I am not suggesting that India would copy Sweden, but I would expect India to use the best low carbon resources at their disposal. This might well mean Thorium reactors and solar powerstations. China, I hope, will pursue carbon capture for its coal powerstations. Africa has some of the best remaining hydro sites. Australia should give up coal and use its indigenous uranium to start a civil nuclear programme supplemented by wind.

The UN Framework Convention on Climate Change has proposed an energy mix to mitigate climate change, and it is not an impossible target if we use all the options available.

[Offensive? Unsuitable? Report this comment.] Recommend?ColinG
Comment No. 1181446
March 6 22:25
GBR Adam1, here is a reference to a paper on the extraction of uranium from seawater (one of many available if you care to use a search engine).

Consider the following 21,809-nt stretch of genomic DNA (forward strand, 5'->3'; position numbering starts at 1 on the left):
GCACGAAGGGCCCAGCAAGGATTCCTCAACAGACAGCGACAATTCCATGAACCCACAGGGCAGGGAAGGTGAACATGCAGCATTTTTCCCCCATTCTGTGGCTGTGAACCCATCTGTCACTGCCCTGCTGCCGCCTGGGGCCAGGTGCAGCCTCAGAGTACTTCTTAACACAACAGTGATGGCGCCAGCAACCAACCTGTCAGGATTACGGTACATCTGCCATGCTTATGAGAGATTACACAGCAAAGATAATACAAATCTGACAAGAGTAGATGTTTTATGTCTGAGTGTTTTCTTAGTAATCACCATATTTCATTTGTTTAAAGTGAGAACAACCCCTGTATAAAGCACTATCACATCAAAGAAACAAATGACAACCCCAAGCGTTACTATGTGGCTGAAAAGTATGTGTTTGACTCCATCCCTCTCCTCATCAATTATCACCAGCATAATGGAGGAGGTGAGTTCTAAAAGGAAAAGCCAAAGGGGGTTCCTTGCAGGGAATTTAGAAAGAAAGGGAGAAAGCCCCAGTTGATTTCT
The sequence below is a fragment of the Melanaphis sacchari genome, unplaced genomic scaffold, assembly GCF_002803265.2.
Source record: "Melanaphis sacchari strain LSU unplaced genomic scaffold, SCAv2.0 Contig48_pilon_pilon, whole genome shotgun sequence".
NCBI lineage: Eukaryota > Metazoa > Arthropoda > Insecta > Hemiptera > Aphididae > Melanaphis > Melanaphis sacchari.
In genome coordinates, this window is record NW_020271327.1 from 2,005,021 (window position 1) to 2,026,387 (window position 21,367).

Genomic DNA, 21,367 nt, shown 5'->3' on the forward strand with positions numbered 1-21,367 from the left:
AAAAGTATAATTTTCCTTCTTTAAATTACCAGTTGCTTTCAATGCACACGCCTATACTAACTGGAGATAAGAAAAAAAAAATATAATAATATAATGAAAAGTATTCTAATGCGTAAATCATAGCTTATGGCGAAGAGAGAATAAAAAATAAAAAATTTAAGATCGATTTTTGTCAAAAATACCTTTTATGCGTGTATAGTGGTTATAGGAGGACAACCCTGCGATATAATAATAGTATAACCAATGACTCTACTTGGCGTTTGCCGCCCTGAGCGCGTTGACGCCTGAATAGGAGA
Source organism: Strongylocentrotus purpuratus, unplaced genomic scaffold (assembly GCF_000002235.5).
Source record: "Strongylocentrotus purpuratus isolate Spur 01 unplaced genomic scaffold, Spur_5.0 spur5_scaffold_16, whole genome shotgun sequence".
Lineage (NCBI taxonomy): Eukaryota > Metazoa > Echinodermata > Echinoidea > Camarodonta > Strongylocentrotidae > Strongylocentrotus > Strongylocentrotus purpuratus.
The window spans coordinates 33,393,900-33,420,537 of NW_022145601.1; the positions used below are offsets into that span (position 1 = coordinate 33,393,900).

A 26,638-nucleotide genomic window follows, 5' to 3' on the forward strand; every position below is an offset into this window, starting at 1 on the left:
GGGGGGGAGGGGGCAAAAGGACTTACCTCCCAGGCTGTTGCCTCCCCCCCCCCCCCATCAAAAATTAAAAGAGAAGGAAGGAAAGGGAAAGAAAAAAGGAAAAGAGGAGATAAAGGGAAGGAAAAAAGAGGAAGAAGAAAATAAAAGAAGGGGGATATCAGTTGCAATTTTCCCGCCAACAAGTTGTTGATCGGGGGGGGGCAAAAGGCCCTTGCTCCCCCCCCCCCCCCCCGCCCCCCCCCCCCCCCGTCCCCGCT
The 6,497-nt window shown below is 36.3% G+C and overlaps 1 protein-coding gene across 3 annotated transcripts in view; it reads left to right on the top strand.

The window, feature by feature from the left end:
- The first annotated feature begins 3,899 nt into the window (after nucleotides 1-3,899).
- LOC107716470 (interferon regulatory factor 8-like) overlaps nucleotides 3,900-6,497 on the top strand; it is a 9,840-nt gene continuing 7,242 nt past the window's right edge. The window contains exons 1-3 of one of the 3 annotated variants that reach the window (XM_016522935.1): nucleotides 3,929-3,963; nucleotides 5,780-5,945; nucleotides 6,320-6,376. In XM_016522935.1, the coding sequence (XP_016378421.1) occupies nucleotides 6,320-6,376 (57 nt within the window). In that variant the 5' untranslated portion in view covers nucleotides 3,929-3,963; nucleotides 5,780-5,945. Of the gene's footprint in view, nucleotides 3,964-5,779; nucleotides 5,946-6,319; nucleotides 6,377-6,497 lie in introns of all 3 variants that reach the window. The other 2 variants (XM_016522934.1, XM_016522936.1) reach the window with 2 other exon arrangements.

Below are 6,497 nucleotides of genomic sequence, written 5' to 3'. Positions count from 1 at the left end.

http://sciencelinks.jp/j-east/article/200115/000020011501A0585208.php

The cost works out at about $200 per kg which is about twice the current market price for uranium. At this price, the cost of nuclear electricity would rise by about 7%, which is pretty affordable.

I'm not sure about the energy input required, but given that a kg of uranium supplies more than $200 worth of energy, the balance is likely to be positive.


[Offensive? Unsuitable? Report this comment.] Recommend?ColinG
Comment No. 1181447
March 6 22:26
GBR Adam1, here is a reference to a paper on the extraction of uranium from seawater (one of many available if you care to use a search engine).

http://sciencelinks.jp/j-east/article/200115/000020011501A0585208.php